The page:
[Marxism] Re: John O'brien's comments ...

John Obrien causecollector at msn.com
Sun Apr 18 23:23:10 MDT 2004


It was not open Gay activists the SWP leadership had banned - it was any Gay/Lesbian person they discovered.
Many stayed in the closet and came out when the policy changed - but were in constant fear of being found out - so they repressed themselves - to not be kicked out by the party leaders.

Obviously the SWP never really supported Gay/Lesbian rights - just forced to give an appearance that they were not bigots - 
most people do not like the feeling of being considered bigots.  Of course a number were  (but fortunately not all).  Most of the SWP members did not think it was a big thing - just went along with what ever the leadership said - "since they knew best"

The Stonewall Rebellion had a profound effect not only on Gays and Lesbians in New York City but it was felt and is still being felt in all parts of the world.  There are annual marches to celebrate this event in many parts of the world - so it was profound -like the American Revolution.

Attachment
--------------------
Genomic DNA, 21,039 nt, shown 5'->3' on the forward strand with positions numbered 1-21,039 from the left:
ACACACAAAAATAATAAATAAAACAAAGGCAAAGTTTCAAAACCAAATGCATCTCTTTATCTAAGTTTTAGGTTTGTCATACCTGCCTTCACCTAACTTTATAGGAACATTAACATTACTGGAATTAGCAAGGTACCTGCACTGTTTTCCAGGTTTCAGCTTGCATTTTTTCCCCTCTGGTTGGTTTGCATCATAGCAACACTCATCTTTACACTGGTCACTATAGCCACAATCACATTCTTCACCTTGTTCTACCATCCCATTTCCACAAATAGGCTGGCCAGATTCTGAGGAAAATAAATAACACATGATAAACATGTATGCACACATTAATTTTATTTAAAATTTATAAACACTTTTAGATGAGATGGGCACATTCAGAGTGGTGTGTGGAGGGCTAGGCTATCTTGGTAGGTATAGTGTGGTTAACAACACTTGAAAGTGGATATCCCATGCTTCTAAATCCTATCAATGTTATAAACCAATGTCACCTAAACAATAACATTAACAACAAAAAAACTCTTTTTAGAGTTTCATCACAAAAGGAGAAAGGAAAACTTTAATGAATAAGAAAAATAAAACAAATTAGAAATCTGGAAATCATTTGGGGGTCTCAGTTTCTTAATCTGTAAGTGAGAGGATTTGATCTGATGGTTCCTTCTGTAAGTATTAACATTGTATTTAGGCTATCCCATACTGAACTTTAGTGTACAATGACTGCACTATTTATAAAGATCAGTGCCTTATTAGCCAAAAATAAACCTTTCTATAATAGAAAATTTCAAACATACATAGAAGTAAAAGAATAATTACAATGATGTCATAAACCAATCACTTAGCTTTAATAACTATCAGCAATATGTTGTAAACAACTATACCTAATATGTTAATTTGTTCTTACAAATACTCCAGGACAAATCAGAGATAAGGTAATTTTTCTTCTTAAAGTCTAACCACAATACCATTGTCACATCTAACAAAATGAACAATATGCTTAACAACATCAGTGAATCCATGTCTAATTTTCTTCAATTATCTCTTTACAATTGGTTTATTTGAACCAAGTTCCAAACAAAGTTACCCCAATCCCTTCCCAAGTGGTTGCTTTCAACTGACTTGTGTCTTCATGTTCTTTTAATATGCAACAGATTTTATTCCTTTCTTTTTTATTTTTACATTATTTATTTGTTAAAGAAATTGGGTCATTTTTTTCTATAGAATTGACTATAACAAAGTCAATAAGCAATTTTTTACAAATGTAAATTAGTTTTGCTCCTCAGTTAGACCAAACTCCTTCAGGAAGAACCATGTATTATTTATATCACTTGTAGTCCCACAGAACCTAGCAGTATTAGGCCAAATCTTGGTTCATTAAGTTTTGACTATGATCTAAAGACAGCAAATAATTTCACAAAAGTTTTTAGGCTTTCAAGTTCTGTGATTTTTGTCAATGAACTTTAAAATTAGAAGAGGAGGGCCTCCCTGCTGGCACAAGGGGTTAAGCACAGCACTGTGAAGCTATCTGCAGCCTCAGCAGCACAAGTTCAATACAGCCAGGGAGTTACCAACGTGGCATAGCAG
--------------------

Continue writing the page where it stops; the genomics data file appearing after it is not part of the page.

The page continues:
You mention Chicago - so I assume you are from there.  Chicago has been holding annual parades the last Sunday in June to remember the Stonewall Rebellion for over 30 years.  I have a Chicago Gay Pride March button from 1971 - and know people who worked on that organization then.  Stonewall is not just something that affected New York City. 

John O'Brien


  --- Original Message ----- 
  From: Mark Lause 
  To: 'Activists and scholars in Marxist tradition' 
  Sent: Sunday, April 18, 2004 7:35 AM
  Subject: RE: [Marxism] Re: John O'brien's comments ...

  I think there needs to be a distinction between the SWP/YSA position
  supporting gay rights, the admission of openly gay activists to
  membership, and the experiences of a "national" organization as opposed
  to its local chapters.  The fact is that Stonewall may have
  revolutionized thinking in NYC, and the internal life in such places may
  well have been quite different.  

  However, none of this had any immediate meaning for how the CEOs of the
  national organization were advising the local chapters.  This didn't
  happen until the winter of 1970-71 in the Midwest locals of the Chicago
  region. These things would have always worked better if the ranks had
  shaped the policy rather than imposing the corporate model that passed
  for "Bolshevism".

  Mark L.

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